'Freaky Eaters' Dr. Mike Dow weighs in on food addictions, 'Celebrity Rehab'



TLC invites viewers into the world of "Freaky Eaters" -- everyday people who just happen to be food addicts.

In the premiere of TLC's "Freaky Eaters" on Sunday, Sept. 5 at 10 p.m. ET, we see Victor Munoz, a 34-year-old man who has only eaten cheeseburgers for every meal for nearly three decades. The thought of eating anything other than cheeseburgers fills him with anxiety, but he needs to make major changes because his health is already suffering.

On the show, Dr. Mike Dow -- a psychotherapist and addiction recovery expert -- and nutritionist J.J. Virgin work with Victor over the course of a week to retrain his approach to food and put him on the path to a healthier and happier lifestyle.

Dow talks to Zap2it about food addictions, the underlying problems and "Celebrity Rehab."

freaky-eaters-02-320.jpgWhich foods are the most addictive?
Dr. Mike Dow: Fatty, sugary, and carby foods are the ones that release all those feel-good neurochemicals (a la crack cocaine as far as brain chemistry goes), so unfortunately, those are the ones people usually get addicted to. In a perfect world, kale and spinach would releases surges of dopamine, and then you'd hear of people binging on salad after a breakup instead of a pint of Ben and Jerry's. Some of the most common are the ones you think of: Carl's Jr. burgers, ice cream, candy bars, pizza, soda, pasta.

Are there more unusual or interesting addictions, different from the ones you just mentioned?

Dr. Dow: Some of the most interesting food addictions come into the picture when there are obsessive compulsive tendencies around food.  In these cases, sometimes the person can only eat things from a specific place in a specific way. For example, you will only eat cheese pizza but it has to be from one particular restaurant, and it must be served in the individual carton not in a box with a whole pie.   

Dr. Dow:
Also, raw meat, including raw chicken and ground beef, was an interesting one. This is one from ["Freaky Eaters"] which was caused by feelings of inadequacy in his family -- 3 generations of military men -- so this was a way to feel masculine/good enough.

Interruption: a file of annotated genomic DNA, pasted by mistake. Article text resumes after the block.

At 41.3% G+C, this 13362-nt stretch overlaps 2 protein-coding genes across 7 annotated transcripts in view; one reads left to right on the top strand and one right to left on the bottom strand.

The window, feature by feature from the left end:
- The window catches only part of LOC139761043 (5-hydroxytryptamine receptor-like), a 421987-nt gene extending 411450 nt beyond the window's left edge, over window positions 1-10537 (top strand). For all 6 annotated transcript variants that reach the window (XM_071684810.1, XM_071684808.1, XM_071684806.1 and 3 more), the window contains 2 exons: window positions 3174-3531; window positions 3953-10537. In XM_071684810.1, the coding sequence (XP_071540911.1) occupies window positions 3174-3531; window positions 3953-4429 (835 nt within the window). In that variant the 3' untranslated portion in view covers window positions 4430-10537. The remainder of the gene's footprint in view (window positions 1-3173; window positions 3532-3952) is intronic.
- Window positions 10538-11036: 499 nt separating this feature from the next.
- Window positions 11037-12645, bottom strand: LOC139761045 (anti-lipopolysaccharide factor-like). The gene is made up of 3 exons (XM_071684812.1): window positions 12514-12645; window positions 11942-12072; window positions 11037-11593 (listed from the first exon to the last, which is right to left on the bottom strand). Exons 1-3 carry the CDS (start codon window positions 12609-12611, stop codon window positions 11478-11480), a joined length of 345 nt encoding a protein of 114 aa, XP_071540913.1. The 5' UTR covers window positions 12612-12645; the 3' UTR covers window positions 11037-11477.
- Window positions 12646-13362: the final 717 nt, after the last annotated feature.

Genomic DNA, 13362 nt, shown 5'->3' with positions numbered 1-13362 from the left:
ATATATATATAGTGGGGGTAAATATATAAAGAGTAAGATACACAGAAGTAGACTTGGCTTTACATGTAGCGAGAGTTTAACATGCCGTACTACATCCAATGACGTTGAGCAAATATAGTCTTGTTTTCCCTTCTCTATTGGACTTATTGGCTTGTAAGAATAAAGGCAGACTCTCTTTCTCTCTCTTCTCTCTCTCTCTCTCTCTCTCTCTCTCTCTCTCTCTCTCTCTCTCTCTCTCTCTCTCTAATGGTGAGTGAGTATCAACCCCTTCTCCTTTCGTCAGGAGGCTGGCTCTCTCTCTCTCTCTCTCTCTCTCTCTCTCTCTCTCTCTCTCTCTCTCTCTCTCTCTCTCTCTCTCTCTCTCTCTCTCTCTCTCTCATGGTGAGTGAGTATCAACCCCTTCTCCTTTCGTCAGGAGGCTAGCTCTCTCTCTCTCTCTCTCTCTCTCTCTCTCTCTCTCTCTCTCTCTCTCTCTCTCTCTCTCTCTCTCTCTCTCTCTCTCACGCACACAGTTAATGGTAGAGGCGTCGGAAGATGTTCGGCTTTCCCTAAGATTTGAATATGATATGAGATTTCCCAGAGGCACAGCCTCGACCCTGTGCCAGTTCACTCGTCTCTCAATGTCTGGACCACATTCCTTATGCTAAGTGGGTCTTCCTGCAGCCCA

What's the big challenge of treating food addictions?
Dr. Dow: Like most addictions, it is primarily an emotional disease. And like most other addictions, it's a progressive one.  I treat from a bio-psycho-social-spiritual perspective, meaning we have to take it all into account. But I also know that unless we deal with the underlying food mantra (i.e. "If my day's diet wasn't a complete success, it's a complete failure" or "Who would love me?"), any behavioral or biological changes will be short-lived.

dr-mike-dow-300x450.jpgAre food addictions comparable to other addictions (sex, drugs, etc.)?
Dr. Dow:
While there is no formal diagnosis as Twinkie dependence, the neurochemical response is the same. It ruins people's lives. It causes distress. There are emotional underpinnings. And remember, the fastest growing disease in our country is not alcohol related liver failure, it's diabetes. So yes, it kills. People use it to self-medicate loneliness and sadness. To people, food is the most socially acceptable drug of choice, but your brain and body don't care what society thinks.

What's your take on Jeremy London's claim about being forced on a drug binge?
Dr. Dow: I have one thing to say that may shock you: Addicts have been known to lie. That being said, I don't know if Jeremy London is telling the truth or not. The important thing will be that he is honest in his recovery. You're as sick as your secrets, and your secrets keep you sick.  If "Celebrity Rehab" is the thing that forces him into treatment, because he's getting money and attention from it, and if he would not have entered treatment otherwise, then so be it. Just being in treatment is what truly matters.  

Does "Celebrity Rehab" help or hinder? In the same way, do the "Freaky Eaters" benefit from having their addictions made public?
Dr. Dow: There are a lot of celebrities who I believe would not have entered treatment without ["Celebrity Rehab,"] so in that way, I think it helps. Of course, we don't want to create positive reinforcement for celebrities to become addicts, because then they can go hang out at a rehab in Malibu or get more media attention for being on a show. However, addiction also has so many negative consequences in the way that you feel and what it does to your relationships, the consequences are always going to outweigh the rewards.  
 
Dr. Dow: Almost every single one of the patients on "Freaky Eaters" said that their motivation to go on the show was to help others in their situation.  It was this sense of purpose that actually allowed themselves to be more open, honest and willing than they have ever been. It allowed them to put away the avoidance they'd been using for years and deal with the stuff they've never dealt with.  Rehab is expensive and often not fully covered by those who are insured, so if our shows are providing treatment free of charge for people who need it...that's a good thing, too. 

Between you and "Celebrity Rehab's" Dr. Drew Pinsky, who would win in a smackdown?
Dr. Dow: LOL.  I think one of the production staff on our show told me that Dr. Drew is really ripped, so in that case, him.  But since I'm not a fighter, maybe we could do a headstand competition instead of fighting, because in that case, me, definitely.

Check out Dr. Dow on "Freaky Eaters," following "Hoarding: Buried Alive" Sunday nights on TLC.

Photo credits: TLC
 

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